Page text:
JANET BURROWAY is the author of plays, poetry, essays, children's books, and eight novels including The Buzzards, Raw Silk (runner up for the National Book Award), Opening Nights, Cutting Stone, and Bridge of Sand. Her other publications include a collection of personal essays, Embalming Mom, in addition to a volume of poetry, Material Goods, and three children's books in verse, The Truck on the Track, The Giant Jam Sandwich, and The Perfect Pig. Her plays Medea with Child (The Reva Shiner Award), Sweepstakes, Division of Property (Arts & Letters Award), and Parts of Speech have received readings and productions in New York, London, San Francisco, Hollywood, Chicago, and various regional theaters. Her textbook Writing Fiction, now in its ninth edition, is the most widely used creative writing text in the United States. Her most recent books are a memoir, Losing Tim, and a collection of essays she has edited, A Story Larger Than My Own: Women Writers Look Back on Their Lives and Careers. She is Robert O. Lawton Distinguished Professor Emerita at the Florida State University in Tallahassee and has most recently taught in the MFA Program in Creative Writing at Northwestern University. ELIZABETH STUCKEY-FRENCH, Associate Professor, MFA Iowa Writers Workshop (1992), specializes in fiction. She was a James A. Michener Fellow at the University of Iowa and is the author of a short story collection, The First Paper Girl in Red Oak, Iowa, and two novels, The Revenge of the Radioactive Lady and Mermaids on the Moon. Her stories have appeared in The Atlantic Monthly, The Gettysburg Review,The Southern Review, Five Points, and other literary journals. In 2005, she received an O. Henry Award for the story "Mudlavia," cited by juror Richard Russo as "favorite story." NED STUCKEY-FRENCH, Assistant Professor, B. A., magna cum laude, Harvard College (1972), M.A., Brown University (1992), Ph. D., University of Iowa (1997). Dr. Stuckey-French specializes in the personal essay and modern American literature and culture, especially magazine culture. His study of magazine culture and class construction entitled The American Essay in the American Century is forthcoming from the University of Missouri Press. He is also editing (with Carl Klaus) a collection of essays on the essay, which includes work from Montaigne to the present, and it will appear from the University of Iowa Press. His reviews and critical work have appeared in journals such as American Literature, The CEA Critic, Modern Fiction Studies, Fourth Genre, culturefront, and The Iowa Review, and in The Scribner Encyclopedia of American Lives, The Walt Whitman Encyclopedia and The Encyclopedia of the Essay. He also writes creative nonfiction and is the book review editor for the journal Fourth Genre. His essays, which have appeared in magazines such as In These Times, The Missouri Review, The Pinch, and Walking Magazine, have been listed three times among the notable essays in the Best American Essays series. He is working on a memoir of his ten years as a trade union organizer in a Boston hospital.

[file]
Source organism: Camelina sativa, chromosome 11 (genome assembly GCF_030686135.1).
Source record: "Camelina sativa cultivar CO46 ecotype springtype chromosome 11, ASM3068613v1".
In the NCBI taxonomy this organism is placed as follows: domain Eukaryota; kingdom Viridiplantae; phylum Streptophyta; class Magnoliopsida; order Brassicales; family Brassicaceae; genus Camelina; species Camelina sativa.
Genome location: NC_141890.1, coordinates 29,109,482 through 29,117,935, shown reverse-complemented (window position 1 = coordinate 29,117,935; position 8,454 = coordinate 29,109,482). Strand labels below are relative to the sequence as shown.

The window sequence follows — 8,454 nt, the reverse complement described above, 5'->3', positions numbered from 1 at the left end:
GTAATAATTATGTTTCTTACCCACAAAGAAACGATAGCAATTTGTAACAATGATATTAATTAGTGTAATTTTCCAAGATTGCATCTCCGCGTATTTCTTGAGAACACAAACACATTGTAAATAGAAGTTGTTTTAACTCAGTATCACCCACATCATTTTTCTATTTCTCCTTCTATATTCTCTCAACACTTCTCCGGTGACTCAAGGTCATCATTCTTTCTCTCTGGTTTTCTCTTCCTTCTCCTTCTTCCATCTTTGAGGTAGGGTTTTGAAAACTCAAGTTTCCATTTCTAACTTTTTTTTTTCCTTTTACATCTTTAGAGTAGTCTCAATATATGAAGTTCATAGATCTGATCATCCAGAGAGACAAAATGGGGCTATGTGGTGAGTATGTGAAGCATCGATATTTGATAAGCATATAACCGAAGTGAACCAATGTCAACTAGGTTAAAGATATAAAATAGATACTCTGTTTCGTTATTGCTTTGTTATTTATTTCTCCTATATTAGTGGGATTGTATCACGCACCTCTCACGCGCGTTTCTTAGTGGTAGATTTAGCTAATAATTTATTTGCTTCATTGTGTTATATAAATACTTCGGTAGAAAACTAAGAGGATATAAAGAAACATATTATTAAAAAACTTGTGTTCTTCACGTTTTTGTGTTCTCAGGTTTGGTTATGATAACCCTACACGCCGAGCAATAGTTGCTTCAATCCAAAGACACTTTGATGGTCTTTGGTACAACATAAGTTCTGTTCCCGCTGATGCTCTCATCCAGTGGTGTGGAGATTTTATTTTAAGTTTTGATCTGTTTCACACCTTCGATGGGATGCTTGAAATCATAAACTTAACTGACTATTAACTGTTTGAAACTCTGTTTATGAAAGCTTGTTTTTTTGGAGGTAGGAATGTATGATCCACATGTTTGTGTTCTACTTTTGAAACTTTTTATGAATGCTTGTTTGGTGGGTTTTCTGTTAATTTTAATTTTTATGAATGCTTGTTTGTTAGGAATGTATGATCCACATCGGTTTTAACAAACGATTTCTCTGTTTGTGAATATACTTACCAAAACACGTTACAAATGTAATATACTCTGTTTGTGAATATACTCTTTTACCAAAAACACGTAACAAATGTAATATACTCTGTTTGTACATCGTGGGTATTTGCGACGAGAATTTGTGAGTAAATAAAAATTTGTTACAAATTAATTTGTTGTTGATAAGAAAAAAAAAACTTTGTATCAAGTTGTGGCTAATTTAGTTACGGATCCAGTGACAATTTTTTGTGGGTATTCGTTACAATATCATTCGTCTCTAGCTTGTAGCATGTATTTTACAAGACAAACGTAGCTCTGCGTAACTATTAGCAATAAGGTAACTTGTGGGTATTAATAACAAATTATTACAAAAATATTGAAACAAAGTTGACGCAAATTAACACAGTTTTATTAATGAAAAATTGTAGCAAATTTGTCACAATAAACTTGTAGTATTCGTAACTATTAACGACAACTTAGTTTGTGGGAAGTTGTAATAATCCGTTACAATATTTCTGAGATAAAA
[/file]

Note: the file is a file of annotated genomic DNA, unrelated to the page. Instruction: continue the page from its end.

No es necesario ningún dispositivo Kindle. Descárgate una de las apps de Kindle gratuitas para comenzar a leer libros Kindle en tu smartphone, tablet u ordenador.